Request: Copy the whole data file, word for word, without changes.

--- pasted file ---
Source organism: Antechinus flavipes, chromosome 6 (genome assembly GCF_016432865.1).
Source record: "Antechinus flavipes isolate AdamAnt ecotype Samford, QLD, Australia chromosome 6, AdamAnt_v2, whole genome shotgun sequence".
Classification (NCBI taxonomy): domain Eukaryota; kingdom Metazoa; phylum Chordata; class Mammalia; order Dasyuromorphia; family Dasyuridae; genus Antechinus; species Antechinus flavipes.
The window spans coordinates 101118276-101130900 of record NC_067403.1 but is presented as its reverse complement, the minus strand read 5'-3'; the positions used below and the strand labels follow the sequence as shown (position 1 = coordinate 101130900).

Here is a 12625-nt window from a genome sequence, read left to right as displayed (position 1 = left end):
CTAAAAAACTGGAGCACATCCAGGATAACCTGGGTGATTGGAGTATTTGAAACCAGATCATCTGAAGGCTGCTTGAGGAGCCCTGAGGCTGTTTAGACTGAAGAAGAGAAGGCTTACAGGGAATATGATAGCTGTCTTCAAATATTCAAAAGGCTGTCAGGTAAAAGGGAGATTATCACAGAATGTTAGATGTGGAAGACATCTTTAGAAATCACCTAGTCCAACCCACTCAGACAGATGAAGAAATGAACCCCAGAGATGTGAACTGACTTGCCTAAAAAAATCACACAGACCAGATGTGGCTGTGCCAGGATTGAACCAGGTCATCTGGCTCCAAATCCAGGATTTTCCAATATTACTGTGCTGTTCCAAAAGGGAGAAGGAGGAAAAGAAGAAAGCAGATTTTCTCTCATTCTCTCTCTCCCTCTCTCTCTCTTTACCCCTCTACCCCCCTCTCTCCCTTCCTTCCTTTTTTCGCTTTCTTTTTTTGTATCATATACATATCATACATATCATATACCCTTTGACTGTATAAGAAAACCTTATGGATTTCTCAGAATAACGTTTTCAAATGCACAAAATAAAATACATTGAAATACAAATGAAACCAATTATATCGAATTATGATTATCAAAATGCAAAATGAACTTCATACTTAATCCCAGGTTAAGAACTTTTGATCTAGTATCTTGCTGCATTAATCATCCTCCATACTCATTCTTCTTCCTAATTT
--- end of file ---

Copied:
Source organism: Antechinus flavipes, chromosome 6 (genome assembly GCF_016432865.1).
Source record: "Antechinus flavipes isolate AdamAnt ecotype Samford, QLD, Australia chromosome 6, AdamAnt_v2, whole genome shotgun sequence".
Classification (NCBI taxonomy): domain Eukaryota; kingdom Metazoa; phylum Chordata; class Mammalia; order Dasyuromorphia; family Dasyuridae; genus Antechinus; species Antechinus flavipes.
The window spans coordinates 101118276-101130900 of record NC_067403.1 but is presented as its reverse complement, the minus strand read 5'-3'; the positions used below and the strand labels follow the sequence as shown (position 1 = coordinate 101130900).

Here is a 12625-nt window from a genome sequence, read left to right as displayed (position 1 = left end):
CTAAAAAACTGGAGCACATCCAGGATAACCTGGGTGATTGGAGTATTTGAAACCAGATCATCTGAAGGCTGCTTGAGGAGCCCTGAGGCTGTTTAGACTGAAGAAGAGAAGGCTTACAGGGAATATGATAGCTGTCTTCAAATATTCAAAAGGCTGTCAGGTAAAAGGGAGATTATCACAGAATGTTAGATGTGGAAGACATCTTTAGAAATCACCTAGTCCAACCCACTCAGACAGATGAAGAAATGAACCCCAGAGATGTGAACTGACTTGCCTAAAAAAATCACACAGACCAGATGTGGCTGTGCCAGGATTGAACCAGGTCATCTGGCTCCAAATCCAGGATTTTCCAATATTACTGTGCTGTTCCAAAAGGGAGAAGGAGGAAAAGAAGAAAGCAGATTTTCTCTCATTCTCTCTCTCCCTCTCTCTCTCTTTACCCCTCTACCCCCCTCTCTCCCTTCCTTCCTTTTTTCGCTTTCTTTTTTTGTATCATATACATATCATACATATCATATACCCTTTGACTGTATAAGAAAACCTTATGGATTTCTCAGAATAACGTTTTCAAATGCACAAAATAAAATACATTGAAATACAAATGAAACCAATTATATCGAATTATGATTATCAAAATGCAAAATGAACTTCATACTTAATCCCAGGTTAAGAACTTTTGATCTAGTATCTTGCTGCATTAATCATCCTCCATACTCATTCTTCTTCCTAATTT